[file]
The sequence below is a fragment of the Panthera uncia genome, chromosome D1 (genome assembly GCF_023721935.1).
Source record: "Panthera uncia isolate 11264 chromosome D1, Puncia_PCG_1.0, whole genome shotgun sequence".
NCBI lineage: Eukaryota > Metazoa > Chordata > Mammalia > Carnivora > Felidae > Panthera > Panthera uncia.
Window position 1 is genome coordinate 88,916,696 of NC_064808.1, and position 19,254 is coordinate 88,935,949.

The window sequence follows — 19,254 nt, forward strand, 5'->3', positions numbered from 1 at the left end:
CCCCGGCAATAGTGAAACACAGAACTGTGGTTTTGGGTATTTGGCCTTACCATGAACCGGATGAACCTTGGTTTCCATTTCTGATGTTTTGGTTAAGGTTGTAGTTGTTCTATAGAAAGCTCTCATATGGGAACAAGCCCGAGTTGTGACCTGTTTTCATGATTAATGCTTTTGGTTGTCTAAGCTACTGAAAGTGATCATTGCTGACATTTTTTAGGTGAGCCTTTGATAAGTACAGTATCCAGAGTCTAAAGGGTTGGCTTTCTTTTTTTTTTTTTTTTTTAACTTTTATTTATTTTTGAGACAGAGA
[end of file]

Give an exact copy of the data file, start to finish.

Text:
The sequence below is a fragment of the Panthera uncia genome, chromosome D1 (genome assembly GCF_023721935.1).
Source record: "Panthera uncia isolate 11264 chromosome D1, Puncia_PCG_1.0, whole genome shotgun sequence".
NCBI lineage: Eukaryota > Metazoa > Chordata > Mammalia > Carnivora > Felidae > Panthera > Panthera uncia.
Window position 1 is genome coordinate 88,916,696 of NC_064808.1, and position 19,254 is coordinate 88,935,949.

The window sequence follows — 19,254 nt, forward strand, 5'->3', positions numbered from 1 at the left end:
CCCCGGCAATAGTGAAACACAGAACTGTGGTTTTGGGTATTTGGCCTTACCATGAACCGGATGAACCTTGGTTTCCATTTCTGATGTTTTGGTTAAGGTTGTAGTTGTTCTATAGAAAGCTCTCATATGGGAACAAGCCCGAGTTGTGACCTGTTTTCATGATTAATGCTTTTGGTTGTCTAAGCTACTGAAAGTGATCATTGCTGACATTTTTTAGGTGAGCCTTTGATAAGTACAGTATCCAGAGTCTAAAGGGTTGGCTTTCTTTTTTTTTTTTTTTTTTAACTTTTATTTATTTTTGAGACAGAGA